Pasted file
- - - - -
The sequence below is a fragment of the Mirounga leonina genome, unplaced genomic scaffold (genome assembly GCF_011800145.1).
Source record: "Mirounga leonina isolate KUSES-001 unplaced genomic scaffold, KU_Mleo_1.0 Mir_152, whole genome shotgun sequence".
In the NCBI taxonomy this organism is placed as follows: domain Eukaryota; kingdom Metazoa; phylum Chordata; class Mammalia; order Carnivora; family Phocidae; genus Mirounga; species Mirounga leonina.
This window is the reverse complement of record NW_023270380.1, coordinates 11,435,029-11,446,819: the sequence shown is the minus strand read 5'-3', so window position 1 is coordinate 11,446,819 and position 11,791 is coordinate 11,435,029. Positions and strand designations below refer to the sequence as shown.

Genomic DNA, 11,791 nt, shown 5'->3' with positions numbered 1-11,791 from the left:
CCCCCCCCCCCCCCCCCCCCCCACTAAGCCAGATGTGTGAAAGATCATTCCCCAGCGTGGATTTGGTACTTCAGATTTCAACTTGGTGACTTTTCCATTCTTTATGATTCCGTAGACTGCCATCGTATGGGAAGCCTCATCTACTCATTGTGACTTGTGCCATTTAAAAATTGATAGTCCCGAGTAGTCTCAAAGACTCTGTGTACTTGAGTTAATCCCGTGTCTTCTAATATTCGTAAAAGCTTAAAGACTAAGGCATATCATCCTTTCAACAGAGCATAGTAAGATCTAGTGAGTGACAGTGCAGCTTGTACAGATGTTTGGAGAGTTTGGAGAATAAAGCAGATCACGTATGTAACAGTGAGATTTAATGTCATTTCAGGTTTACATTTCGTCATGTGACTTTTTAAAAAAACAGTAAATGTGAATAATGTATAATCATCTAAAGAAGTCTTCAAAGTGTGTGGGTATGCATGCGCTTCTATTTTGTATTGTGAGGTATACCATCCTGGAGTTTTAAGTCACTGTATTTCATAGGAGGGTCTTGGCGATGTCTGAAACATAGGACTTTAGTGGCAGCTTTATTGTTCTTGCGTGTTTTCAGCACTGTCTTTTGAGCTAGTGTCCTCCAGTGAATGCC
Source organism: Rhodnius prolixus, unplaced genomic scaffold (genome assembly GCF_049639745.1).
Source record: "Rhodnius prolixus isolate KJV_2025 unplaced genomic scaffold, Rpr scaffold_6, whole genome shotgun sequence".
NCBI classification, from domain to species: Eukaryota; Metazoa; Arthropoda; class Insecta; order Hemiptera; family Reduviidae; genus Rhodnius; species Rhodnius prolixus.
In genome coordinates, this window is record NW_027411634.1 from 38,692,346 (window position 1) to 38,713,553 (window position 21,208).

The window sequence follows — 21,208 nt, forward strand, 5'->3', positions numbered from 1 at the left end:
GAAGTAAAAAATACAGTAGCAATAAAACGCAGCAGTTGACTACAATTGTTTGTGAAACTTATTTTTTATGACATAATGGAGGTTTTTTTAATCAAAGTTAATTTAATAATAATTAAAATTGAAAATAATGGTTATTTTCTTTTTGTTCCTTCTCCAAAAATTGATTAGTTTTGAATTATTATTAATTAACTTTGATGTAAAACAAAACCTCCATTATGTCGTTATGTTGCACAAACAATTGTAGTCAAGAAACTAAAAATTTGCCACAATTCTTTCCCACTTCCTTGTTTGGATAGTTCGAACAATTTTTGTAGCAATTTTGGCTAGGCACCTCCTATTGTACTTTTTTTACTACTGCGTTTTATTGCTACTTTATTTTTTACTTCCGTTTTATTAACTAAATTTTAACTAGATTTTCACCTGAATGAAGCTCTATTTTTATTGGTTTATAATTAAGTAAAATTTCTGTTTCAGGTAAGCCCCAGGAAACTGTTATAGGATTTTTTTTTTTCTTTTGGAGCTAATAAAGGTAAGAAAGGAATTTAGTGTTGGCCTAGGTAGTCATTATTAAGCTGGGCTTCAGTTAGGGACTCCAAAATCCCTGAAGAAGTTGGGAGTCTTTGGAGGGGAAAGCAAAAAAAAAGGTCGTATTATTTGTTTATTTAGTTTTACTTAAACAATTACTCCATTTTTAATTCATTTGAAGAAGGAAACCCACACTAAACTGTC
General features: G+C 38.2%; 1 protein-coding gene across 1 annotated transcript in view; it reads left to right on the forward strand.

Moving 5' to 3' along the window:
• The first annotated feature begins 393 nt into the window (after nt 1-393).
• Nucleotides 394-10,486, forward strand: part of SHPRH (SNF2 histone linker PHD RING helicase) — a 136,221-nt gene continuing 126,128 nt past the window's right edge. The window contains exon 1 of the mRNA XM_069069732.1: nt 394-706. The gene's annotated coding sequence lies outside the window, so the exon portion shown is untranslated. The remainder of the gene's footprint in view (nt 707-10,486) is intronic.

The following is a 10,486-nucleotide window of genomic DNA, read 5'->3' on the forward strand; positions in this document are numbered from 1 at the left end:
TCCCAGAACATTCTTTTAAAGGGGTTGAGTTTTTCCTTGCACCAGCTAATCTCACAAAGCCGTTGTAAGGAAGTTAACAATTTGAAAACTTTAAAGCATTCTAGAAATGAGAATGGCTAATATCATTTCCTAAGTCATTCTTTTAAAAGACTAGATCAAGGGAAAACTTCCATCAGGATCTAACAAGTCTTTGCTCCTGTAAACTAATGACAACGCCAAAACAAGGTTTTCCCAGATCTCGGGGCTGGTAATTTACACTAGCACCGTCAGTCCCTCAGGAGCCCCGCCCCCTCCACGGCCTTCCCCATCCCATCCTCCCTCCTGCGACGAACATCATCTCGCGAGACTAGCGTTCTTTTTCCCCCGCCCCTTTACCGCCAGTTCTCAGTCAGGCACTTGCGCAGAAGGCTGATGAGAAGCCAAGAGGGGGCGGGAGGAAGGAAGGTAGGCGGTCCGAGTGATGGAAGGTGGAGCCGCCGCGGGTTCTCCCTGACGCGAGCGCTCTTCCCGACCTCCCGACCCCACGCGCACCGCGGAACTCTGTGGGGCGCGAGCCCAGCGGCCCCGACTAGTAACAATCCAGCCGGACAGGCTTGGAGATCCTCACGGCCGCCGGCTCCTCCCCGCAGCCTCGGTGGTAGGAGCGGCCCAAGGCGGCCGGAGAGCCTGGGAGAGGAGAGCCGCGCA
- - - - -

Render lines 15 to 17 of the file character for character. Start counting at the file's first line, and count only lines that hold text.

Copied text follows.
• The first annotated feature begins 393 nt into the window (after nt 1-393).
• Nucleotides 394-10,486, forward strand: part of SHPRH (SNF2 histone linker PHD RING helicase) — a 136,221-nt gene continuing 126,128 nt past the window's right edge. The window contains exon 1 of the mRNA XM_069069732.1: nt 394-706. The gene's annotated coding sequence lies outside the window, so the exon portion shown is untranslated. The remainder of the gene's footprint in view (nt 707-10,486) is intronic.

The following is a 10,486-nucleotide window of genomic DNA, read 5'->3' on the forward strand; positions in this document are numbered from 1 at the left end: